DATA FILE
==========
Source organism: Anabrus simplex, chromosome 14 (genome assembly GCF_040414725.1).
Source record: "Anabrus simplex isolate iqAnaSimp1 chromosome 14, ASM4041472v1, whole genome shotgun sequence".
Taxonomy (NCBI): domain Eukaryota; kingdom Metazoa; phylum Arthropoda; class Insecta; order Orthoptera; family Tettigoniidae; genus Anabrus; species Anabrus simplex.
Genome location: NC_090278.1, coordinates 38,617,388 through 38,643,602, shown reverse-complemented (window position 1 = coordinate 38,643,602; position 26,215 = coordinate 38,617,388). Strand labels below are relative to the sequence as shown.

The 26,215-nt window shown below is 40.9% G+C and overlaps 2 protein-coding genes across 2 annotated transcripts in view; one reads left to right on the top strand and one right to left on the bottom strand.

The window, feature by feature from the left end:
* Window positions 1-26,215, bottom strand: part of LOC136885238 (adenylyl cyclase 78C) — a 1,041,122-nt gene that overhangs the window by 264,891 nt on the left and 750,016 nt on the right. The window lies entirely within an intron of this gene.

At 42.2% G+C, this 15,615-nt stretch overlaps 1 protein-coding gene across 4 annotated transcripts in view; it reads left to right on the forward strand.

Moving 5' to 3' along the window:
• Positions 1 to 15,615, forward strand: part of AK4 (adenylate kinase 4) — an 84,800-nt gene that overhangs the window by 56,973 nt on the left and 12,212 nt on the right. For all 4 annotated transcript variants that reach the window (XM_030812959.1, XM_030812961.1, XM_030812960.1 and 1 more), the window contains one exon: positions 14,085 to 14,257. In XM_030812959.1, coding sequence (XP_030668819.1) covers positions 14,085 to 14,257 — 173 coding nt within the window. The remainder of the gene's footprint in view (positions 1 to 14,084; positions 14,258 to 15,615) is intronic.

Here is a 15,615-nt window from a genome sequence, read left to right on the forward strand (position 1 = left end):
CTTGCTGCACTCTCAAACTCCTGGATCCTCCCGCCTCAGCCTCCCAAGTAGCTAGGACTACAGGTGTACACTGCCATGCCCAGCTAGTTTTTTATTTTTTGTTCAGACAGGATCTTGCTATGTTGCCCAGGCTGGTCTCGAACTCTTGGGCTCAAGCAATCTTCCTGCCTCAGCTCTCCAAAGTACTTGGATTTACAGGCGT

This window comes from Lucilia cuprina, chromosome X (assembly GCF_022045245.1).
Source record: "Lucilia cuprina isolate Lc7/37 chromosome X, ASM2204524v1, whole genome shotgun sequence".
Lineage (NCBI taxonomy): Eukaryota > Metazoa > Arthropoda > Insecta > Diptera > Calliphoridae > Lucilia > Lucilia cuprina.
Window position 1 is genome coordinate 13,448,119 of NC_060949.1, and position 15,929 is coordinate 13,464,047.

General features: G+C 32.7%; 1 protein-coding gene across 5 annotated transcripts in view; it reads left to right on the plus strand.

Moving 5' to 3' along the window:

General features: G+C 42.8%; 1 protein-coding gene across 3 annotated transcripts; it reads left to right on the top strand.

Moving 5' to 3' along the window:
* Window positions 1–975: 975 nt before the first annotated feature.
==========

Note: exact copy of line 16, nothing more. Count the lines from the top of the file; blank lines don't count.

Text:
Window position 1 is genome coordinate 13,448,119 of NC_060949.1, and position 15,929 is coordinate 13,464,047.